Daily Management Review

Lufthansa And Swiss Airlines Stops Flights To The Ukraine Capital Over Russia Tensions


Lufthansa And Swiss Airlines Stops Flights To The Ukraine Capital Over Russia Tensions
Due to mounting worries of a Russian invasion of Ukraine, European airlines Lufthansa and Swiss Air Lines have ceased to operate flights to Kyiv, Ukraine's capital, beginning Monday. Lufthansa, a German airline, announced it will also suspend flights to Odessa, a vital Black Sea port.
"The safety of our passengers and crew members is our top priority at all times," said Lufthansa.
Boris Johnson, the British Prime Minister, said on Sunday that Russia is preparing "the largest conflict in Europe since 1945." KLM, a Dutch airline, said last week that it was stopping flights to Kyiv.
The stoppage of Lufthansa flights is scheduled to last until the end of February. Swiss Air Lines, a Lufthansa Group affiliate, announced on Sunday that it will cease flights to Kyiv beginning Monday and continuing until February 28. Both Lufthansa and Swiss have stated that they are constantly monitoring the situation and are in contact with national and international authorities.
"The safety of our passengers and crew members has top priority at all times... The affected customers will be informed accordingly,” Swiss added.
"Affected guests will be informed and rebooked on alternative flight connections," said a spokesperson for Lufthansa.
Every week, the airline flies 74 flights to Ukraine under the Lufthansa brand or through its sister carriers, which include Austrian Airlines, Eurowings, and Swiss. Lufthansa announced it would keep flying to Lviv, Ukraine's westernmost city. Evidence implies that Russia plans to conduct an invasion that will envelop Kyiv, Johnson told the BBC.
"All the signs are that the plan has already in some senses begun," he said.
Last week, Ryanair and Wizz Air, which also operates flights to Ukraine, announced that they would continue to do so. Ryanair, followed by Wizz Air, is the major airline that flies between Europe and Ukraine.
Wizz Air said in a statement on Sunday that it was closely monitoring the situation and advised travellers to check their inboxes for further information concerning booked flights on a frequent basis.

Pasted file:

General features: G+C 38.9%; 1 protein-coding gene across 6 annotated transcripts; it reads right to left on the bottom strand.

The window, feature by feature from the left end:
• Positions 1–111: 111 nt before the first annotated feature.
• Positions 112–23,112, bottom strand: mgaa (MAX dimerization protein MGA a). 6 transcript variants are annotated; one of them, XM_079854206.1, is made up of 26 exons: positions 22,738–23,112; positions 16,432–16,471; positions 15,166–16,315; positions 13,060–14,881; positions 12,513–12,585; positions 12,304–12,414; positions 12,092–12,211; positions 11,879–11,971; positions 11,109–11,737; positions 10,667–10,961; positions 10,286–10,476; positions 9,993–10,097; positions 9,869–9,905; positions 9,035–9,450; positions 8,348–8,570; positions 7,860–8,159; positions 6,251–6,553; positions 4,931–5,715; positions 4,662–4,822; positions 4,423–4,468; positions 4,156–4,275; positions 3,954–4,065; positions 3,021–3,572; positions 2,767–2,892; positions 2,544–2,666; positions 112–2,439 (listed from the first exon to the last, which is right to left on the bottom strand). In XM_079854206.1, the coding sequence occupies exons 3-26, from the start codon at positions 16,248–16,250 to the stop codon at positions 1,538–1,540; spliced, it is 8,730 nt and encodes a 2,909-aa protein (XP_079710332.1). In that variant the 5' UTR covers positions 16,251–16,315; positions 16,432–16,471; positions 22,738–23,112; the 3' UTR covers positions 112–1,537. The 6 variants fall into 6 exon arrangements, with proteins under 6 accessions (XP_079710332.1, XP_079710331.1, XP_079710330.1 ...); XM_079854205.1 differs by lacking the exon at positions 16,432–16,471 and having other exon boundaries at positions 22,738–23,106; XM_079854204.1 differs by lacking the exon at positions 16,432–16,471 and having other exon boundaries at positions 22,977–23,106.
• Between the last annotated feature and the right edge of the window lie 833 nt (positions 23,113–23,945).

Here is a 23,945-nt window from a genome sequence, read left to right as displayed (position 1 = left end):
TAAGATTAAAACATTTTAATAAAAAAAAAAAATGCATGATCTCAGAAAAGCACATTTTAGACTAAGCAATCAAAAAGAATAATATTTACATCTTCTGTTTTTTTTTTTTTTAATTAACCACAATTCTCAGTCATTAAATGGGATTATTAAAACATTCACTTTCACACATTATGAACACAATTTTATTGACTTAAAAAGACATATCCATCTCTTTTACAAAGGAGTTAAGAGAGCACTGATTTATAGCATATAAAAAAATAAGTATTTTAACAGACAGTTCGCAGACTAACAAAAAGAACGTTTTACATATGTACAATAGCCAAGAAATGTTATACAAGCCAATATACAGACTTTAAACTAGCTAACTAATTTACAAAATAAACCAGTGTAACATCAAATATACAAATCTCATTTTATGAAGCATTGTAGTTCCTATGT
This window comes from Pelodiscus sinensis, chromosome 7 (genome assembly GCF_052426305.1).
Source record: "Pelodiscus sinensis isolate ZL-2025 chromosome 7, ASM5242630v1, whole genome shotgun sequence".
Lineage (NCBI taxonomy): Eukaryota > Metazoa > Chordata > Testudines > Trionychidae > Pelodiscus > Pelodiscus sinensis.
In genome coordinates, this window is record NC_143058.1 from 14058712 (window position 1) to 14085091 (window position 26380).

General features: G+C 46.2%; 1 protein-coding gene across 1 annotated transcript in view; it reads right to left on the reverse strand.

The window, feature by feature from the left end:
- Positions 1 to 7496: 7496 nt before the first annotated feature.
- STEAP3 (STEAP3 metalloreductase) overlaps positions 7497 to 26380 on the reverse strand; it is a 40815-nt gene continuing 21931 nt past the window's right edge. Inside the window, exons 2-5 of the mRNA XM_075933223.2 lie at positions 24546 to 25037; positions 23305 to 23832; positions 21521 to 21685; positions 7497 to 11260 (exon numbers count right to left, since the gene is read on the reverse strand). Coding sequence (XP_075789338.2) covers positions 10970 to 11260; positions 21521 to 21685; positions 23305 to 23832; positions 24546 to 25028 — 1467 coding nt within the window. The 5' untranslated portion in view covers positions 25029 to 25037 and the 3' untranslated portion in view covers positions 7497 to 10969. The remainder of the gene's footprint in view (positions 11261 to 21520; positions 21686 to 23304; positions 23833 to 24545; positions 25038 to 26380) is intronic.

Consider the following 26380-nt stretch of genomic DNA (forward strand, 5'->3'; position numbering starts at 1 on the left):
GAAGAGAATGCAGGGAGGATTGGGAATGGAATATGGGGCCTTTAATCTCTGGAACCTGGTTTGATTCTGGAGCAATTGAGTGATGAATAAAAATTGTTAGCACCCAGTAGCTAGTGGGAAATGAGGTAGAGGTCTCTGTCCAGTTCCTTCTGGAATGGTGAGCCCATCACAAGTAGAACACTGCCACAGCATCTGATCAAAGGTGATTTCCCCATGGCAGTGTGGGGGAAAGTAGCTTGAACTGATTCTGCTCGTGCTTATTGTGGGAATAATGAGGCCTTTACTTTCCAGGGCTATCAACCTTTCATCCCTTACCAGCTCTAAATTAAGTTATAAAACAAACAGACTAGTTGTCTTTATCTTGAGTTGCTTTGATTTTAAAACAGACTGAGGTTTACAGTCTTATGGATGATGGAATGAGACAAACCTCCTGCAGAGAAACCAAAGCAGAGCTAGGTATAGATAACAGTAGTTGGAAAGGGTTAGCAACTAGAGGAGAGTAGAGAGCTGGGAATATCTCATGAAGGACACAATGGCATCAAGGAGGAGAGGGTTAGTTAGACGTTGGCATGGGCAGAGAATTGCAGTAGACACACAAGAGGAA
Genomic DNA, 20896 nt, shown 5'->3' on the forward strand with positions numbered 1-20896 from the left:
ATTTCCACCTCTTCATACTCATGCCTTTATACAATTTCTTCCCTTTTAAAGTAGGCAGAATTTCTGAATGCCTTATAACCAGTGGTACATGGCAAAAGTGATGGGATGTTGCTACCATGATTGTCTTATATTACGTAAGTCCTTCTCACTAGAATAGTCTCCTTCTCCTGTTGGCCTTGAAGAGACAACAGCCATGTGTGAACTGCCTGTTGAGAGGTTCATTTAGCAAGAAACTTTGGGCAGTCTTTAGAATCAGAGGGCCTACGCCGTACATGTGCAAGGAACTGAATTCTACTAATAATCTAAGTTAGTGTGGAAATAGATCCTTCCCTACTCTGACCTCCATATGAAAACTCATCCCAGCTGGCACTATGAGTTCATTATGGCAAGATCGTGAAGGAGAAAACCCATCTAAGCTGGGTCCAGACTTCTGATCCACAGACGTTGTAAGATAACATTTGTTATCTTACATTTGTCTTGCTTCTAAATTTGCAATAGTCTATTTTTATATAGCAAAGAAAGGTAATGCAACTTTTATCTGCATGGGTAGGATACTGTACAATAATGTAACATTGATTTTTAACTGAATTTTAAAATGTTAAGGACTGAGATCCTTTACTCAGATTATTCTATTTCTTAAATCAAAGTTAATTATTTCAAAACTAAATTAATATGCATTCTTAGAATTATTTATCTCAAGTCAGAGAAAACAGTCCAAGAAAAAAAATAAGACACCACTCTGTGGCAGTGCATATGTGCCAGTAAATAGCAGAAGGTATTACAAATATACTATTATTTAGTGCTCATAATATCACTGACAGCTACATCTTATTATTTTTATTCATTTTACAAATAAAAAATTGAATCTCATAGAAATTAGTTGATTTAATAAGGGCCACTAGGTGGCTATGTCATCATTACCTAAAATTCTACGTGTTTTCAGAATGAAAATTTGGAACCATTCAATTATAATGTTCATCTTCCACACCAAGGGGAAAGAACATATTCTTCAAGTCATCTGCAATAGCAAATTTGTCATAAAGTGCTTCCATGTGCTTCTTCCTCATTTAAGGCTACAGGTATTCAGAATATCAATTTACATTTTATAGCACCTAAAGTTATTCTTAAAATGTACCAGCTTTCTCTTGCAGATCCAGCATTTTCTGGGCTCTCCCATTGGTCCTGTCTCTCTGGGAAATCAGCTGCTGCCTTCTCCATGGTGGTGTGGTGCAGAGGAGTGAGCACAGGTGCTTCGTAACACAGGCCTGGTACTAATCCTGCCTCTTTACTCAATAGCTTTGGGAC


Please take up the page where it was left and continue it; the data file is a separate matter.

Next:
"Currently, we have not made any changes to our schedule and all of our flights to/from Ukraine continue to operate as normal," said a Wizz Air spokesperson.
"It is important not to panic. Is it our duty and obligation to support the people of Ukraine as long as there is no war or missiles flying there," Ryanair's chief executive Michael O'Leary said last week..
British nationals "should leave while commercial options remain", advised the UK's Foreign Office. "In the event of a military incursion, it is likely that commercial routes out of Ukraine will be severely disrupted and roads across Ukraine could be closed," it said.
The Ukrainian administration promised last week to keep the country's airspace open. It claimed it was willing to take on financial responsibilities for flight safety, citing increased insurance prices as a reason for airlines continuing to fly into the region.
Malaysia Airlines Flight 17 was shot down in July 2014 while flying towards the combat zone in eastern Ukraine. On the aircraft from Amsterdam to Kuala Lumpur, all 298 passengers and crew members were slain. There were 80 children among the victims.
The jet crashed after being hit by a Russian-made Buk missile, according to the Dutch Safety Board.